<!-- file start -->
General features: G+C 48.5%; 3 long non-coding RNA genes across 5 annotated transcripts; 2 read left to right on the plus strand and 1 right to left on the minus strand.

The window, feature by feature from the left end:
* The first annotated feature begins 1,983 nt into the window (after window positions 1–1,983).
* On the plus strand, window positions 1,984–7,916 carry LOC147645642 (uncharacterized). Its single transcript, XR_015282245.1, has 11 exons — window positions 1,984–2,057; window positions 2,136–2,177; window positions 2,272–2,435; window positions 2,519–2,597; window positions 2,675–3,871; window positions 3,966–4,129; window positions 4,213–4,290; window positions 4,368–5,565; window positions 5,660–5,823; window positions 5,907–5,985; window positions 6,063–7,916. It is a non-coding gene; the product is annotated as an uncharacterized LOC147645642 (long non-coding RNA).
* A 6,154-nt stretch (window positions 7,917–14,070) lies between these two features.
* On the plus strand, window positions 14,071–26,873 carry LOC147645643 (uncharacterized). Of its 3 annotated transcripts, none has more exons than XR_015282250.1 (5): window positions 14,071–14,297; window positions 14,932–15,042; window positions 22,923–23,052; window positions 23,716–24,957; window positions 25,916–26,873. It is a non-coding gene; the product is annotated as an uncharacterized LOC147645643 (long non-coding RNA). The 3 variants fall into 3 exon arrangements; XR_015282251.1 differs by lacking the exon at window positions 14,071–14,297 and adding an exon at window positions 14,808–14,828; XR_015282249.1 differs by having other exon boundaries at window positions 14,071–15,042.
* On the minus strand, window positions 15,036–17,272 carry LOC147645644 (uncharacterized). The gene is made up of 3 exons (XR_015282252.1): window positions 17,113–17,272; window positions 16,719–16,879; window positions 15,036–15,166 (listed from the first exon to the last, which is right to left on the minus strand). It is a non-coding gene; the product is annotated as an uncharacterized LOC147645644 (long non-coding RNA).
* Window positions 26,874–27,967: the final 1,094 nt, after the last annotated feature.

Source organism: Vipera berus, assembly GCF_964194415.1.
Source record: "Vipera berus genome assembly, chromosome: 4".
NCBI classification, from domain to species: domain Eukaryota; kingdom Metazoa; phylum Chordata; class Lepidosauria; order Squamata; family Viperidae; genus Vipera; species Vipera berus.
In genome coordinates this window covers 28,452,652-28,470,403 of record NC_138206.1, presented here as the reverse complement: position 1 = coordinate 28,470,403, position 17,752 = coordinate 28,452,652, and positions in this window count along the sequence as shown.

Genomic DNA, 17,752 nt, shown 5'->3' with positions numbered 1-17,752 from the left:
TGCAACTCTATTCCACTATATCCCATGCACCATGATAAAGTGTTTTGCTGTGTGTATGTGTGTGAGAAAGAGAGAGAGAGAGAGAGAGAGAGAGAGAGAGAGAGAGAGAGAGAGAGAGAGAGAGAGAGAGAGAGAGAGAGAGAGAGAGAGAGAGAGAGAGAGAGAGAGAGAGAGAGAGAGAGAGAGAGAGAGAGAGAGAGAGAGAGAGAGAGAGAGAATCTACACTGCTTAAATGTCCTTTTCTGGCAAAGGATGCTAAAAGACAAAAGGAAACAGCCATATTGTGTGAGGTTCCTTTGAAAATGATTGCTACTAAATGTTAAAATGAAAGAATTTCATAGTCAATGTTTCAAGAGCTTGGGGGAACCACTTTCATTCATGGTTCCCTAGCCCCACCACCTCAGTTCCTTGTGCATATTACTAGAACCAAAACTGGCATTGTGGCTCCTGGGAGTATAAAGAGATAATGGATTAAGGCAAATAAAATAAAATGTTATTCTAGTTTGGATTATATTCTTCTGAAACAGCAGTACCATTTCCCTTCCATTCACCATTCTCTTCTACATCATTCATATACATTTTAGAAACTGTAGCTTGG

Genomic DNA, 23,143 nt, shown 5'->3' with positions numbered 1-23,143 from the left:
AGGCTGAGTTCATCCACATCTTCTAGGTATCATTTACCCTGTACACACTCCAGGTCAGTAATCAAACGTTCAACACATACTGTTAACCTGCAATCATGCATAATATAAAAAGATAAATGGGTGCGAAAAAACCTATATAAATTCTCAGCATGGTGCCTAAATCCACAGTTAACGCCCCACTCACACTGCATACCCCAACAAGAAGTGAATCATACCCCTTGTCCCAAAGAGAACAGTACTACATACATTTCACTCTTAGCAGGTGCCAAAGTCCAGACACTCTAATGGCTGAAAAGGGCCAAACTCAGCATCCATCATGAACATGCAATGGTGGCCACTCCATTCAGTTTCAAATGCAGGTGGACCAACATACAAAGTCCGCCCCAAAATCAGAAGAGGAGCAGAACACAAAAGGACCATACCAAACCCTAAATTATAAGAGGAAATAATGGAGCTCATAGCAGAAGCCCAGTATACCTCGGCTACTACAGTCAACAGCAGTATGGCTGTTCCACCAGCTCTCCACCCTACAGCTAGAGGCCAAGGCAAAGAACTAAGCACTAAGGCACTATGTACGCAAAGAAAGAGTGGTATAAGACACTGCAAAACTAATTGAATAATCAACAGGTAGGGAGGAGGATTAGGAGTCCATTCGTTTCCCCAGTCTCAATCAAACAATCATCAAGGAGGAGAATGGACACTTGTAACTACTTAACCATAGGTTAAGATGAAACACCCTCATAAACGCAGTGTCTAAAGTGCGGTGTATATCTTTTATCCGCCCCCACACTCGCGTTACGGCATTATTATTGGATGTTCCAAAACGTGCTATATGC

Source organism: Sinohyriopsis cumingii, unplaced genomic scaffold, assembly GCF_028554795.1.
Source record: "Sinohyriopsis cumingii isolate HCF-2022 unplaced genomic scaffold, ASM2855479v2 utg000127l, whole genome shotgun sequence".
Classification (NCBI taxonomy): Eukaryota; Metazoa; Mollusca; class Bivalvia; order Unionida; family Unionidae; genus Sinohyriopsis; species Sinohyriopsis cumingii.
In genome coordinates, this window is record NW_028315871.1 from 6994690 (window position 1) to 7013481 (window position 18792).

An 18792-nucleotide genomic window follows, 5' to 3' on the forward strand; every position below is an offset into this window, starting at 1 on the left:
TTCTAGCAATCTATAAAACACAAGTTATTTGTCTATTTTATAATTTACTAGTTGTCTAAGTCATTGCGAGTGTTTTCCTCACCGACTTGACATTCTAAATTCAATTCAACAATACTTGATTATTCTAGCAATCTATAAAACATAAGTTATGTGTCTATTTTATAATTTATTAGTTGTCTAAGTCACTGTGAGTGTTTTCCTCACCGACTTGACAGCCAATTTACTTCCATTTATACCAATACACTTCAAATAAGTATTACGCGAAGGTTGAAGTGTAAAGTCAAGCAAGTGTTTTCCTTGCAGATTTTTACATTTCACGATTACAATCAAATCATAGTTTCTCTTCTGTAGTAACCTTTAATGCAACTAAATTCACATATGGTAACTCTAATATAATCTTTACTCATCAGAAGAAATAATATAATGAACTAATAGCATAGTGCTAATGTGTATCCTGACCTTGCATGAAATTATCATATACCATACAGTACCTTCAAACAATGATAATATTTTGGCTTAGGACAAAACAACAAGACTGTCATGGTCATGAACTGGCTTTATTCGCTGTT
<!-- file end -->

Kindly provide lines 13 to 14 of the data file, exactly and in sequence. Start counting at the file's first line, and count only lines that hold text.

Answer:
Genomic DNA, 17,752 nt, shown 5'->3' with positions numbered 1-17,752 from the left:
TGCAACTCTATTCCACTATATCCCATGCACCATGATAAAGTGTTTTGCTGTGTGTATGTGTGTGAGAAAGAGAGAGAGAGAGAGAGAGAGAGAGAGAGAGAGAGAGAGAGAGAGAGAGAGAGAGAGAGAGAGAGAGAGAGAGAGAGAGAGAGAGAGAGAGAGAGAGAGAGAGAGAGAGAGAGAGAGAGAGAGAGAGAGAGAGAGAGAGAGAGAGAGAATCTACACTGCTTAAATGTCCTTTTCTGGCAAAGGATGCTAAAAGACAAAAGGAAACAGCCATATTGTGTGAGGTTCCTTTGAAAATGATTGCTACTAAATGTTAAAATGAAAGAATTTCATAGTCAATGTTTCAAGAGCTTGGGGGAACCACTTTCATTCATGGTTCCCTAGCCCCACCACCTCAGTTCCTTGTGCATATTACTAGAACCAAAACTGGCATTGTGGCTCCTGGGAGTATAAAGAGATAATGGATTAAGGCAAATAAAATAAAATGTTATTCTAGTTTGGATTATATTCTTCTGAAACAGCAGTACCATTTCCCTTCCATTCACCATTCTCTTCTACATCATTCATATACATTTTAGAAACTGTAGCTTGG